Review Summary: With the help of their fast paced energy and ability to iron out common progressive music shortcomings, Intronaut easily overcome their familiar sound here.
At this point in time, it’s quite difficult for an artist to create something that’s both innovative and original. As many bands continue to release music of an already established genre, listeners have no choice but to accept the music for what it is more often than not. If it’s not going to be original, the trouble happens to be making it engaging enough to grip the listener from beginning to end. In Intronaut’s case, their newest progressive metal outing completely nails it, with the help of a little influence from Tool and many others. Even though it’s nothing traditionally new, they nonetheless excite due to their energetic passion, impressive harsh vocals and ability to overcome the genre’s shortcomings. Rest assured that The Direction of Last Things
consistently gets the blood pumping.
As stated before, the band made sure to iron out some common flaws that exist within the progressive scene in general. This includes meandering song lengths and its tendency to favor flash over substance. As far as this album goes, those flaws are kept to a healthy minimum. Of course, flash over substance does pop up every now and then, but the band easily overcomes that aspect with impressive energy and gripping songwriting. With “Fast Worms,” the band shows off everything they’ve got in a refreshingly appropriate running time. The harsh vocals hit hard, the drums ferociously pound away and the brilliant guitar and bass riffs satisfy, all without the song overstaying its welcome. “Digital Gerrymandering” functions in a similar manner, with it showcasing beautiful harmonies among the intensity, adding in an extra amount of substantial emotion. Judging from these two tracks, it’s clear that the band possesses tons of fast paced energy at their disposal, which easily reveals itself to be quite refreshing.
The album's best tracks easily exist in the first half, but the album has its fair share of gems in the second half as well, with “The Unlikely Event of a Water Landing” and “Sul Ponticello” giving the listener a chance to take a breather for a bit. The former offers a more eerie take on their softer side, as gentle yet sinister guitar riffs drive the song. Though it begins like this and features some harsh vocals along the way, throughout its run it exists as one of the more beautiful tracks on the album due to its emotional ending. It focuses more of their energy on their more atmospheric side. “Sul Ponticello” continues the dynamic trends set by “The Unlikely Event of a Water Landing,” except the difference is that it’s even more engaging and compelling. Showcasing their atmospheric side even more here, the guitar sounds truly epic and their engrossing musicianship gives off the sound of powerful determination. “City Hymnal” also gives off that vibe and closes out the album on an absolutely satisfying note. Aided by fantastic drumming, exemplary harmonies and well executed bass work, everything comes to a breathtaking close as everything reaches a soaring climax. This track alone showcases how well the band balances their technical side and emotional side with ease.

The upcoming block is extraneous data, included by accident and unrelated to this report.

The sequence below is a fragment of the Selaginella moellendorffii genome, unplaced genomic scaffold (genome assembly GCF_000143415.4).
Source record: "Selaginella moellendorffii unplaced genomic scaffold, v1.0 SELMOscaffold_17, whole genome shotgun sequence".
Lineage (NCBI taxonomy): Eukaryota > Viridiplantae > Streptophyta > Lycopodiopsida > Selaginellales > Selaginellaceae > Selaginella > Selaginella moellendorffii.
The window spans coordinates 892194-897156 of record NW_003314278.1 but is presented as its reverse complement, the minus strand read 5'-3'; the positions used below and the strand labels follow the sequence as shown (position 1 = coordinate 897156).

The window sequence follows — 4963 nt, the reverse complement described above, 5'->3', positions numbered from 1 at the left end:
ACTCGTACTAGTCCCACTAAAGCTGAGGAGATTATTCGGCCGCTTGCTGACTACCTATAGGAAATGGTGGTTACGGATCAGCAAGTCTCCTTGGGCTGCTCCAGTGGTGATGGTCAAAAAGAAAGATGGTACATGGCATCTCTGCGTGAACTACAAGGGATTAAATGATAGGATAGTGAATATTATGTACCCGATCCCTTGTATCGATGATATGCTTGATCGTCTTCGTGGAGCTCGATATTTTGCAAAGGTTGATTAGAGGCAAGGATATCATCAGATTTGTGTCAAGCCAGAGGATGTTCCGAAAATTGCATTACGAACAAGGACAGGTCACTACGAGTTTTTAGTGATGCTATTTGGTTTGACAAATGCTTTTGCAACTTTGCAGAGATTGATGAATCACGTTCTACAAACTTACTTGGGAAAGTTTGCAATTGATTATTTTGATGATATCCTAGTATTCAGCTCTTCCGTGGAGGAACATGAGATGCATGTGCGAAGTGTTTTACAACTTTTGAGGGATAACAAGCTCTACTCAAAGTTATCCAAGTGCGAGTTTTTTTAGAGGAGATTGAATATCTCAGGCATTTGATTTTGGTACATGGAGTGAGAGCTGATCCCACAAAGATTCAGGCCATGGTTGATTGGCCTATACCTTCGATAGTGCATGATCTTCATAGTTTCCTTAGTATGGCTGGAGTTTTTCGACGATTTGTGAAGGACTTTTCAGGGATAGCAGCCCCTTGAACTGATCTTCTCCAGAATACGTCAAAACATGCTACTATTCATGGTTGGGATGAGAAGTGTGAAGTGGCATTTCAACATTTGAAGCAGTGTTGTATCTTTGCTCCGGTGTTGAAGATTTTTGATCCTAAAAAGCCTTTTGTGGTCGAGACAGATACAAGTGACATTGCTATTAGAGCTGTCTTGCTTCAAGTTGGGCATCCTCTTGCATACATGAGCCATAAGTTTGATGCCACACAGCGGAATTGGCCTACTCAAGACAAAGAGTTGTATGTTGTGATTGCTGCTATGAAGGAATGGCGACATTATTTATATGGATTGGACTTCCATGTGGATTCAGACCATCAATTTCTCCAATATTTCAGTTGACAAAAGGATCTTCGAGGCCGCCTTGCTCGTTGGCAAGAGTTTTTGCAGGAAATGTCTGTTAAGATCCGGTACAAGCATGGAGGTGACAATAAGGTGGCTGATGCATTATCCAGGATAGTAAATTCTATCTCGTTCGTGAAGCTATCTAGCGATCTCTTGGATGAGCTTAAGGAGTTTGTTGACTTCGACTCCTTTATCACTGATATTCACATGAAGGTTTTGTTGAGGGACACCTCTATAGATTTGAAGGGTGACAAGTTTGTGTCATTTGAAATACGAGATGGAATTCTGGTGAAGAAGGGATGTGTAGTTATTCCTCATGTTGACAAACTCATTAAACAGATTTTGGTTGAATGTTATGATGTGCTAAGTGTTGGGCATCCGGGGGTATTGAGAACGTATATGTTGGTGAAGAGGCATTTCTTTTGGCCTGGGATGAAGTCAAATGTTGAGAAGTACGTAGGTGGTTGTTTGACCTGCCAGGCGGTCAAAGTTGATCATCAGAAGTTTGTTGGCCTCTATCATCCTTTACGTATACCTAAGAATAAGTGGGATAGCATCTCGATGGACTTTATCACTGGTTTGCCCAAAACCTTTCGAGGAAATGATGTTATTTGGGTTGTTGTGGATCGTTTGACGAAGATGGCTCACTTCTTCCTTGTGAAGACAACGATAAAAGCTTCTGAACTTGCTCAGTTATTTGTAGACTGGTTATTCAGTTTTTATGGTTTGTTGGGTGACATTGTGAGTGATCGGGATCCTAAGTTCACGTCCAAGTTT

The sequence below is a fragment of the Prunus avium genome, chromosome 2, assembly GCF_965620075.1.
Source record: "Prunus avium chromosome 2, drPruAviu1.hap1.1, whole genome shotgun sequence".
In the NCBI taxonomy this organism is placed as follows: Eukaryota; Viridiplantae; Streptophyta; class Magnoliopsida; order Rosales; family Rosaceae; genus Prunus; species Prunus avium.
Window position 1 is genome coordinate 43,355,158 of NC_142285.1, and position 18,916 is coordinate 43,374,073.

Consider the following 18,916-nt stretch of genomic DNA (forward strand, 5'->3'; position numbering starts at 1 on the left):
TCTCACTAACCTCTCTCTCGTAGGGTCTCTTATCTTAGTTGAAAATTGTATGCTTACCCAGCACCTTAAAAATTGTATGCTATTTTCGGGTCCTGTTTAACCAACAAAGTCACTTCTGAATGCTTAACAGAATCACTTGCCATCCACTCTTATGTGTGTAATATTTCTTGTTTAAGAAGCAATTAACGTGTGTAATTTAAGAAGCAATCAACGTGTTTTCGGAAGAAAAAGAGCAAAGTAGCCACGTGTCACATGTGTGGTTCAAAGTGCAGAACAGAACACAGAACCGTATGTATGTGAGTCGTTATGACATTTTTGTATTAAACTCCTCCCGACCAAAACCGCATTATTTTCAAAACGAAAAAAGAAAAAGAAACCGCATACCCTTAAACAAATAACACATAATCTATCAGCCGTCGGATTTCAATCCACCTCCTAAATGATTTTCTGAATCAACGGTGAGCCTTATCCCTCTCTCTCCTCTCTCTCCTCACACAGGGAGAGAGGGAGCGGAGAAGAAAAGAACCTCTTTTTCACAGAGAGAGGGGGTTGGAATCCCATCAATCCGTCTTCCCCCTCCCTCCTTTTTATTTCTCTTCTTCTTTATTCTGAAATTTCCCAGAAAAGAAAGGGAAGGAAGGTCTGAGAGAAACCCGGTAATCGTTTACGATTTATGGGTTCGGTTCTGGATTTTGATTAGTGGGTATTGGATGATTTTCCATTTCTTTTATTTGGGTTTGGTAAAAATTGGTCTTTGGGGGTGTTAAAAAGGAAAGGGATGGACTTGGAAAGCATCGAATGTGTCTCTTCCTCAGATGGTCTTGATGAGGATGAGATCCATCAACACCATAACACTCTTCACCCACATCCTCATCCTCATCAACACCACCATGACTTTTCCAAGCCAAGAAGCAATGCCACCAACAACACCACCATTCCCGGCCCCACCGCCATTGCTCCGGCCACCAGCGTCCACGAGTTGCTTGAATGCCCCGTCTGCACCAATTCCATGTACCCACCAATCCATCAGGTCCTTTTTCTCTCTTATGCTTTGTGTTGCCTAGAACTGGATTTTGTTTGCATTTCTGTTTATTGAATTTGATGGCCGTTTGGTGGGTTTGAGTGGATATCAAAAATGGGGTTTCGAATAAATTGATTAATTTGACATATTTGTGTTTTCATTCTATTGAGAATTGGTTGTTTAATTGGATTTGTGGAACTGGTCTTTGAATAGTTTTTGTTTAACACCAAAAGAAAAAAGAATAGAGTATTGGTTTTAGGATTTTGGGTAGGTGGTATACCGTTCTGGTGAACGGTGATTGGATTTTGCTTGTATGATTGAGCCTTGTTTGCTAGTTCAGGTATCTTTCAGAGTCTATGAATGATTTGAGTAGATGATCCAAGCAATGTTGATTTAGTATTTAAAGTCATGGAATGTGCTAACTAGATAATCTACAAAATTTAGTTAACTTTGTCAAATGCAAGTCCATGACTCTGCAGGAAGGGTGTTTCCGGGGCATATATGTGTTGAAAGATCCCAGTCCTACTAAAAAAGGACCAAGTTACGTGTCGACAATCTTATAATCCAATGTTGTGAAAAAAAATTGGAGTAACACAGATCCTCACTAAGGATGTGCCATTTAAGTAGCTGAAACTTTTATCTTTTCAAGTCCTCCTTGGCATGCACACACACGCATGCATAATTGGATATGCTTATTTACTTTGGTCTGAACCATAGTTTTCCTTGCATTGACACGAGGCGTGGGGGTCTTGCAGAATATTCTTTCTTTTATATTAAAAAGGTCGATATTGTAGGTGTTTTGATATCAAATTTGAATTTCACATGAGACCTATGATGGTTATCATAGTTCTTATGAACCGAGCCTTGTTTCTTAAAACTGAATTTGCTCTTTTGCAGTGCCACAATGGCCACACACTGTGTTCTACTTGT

Though undoubtedly a bit top heavy and nothing new, Intronaut reveal the ability to keep an already well established style of music quite fresh. Their fantastic technical ability and fast paced energy sucks the listener in so much that anyone could forgive these small shortcomings. The band uses their apparent influences to great affect here and rarely get caught up in their own musicianship. Even the best bands of the genre have a tendency to fall victim to this gripe unfortunately. They show off their skills without becoming annoying or indulgent which is exceptionally admirable. If one is willing to look past a fair bit of familiarity, The Direction of Last Things
proves to be quite the passionate experience and shouldn’t be passed up.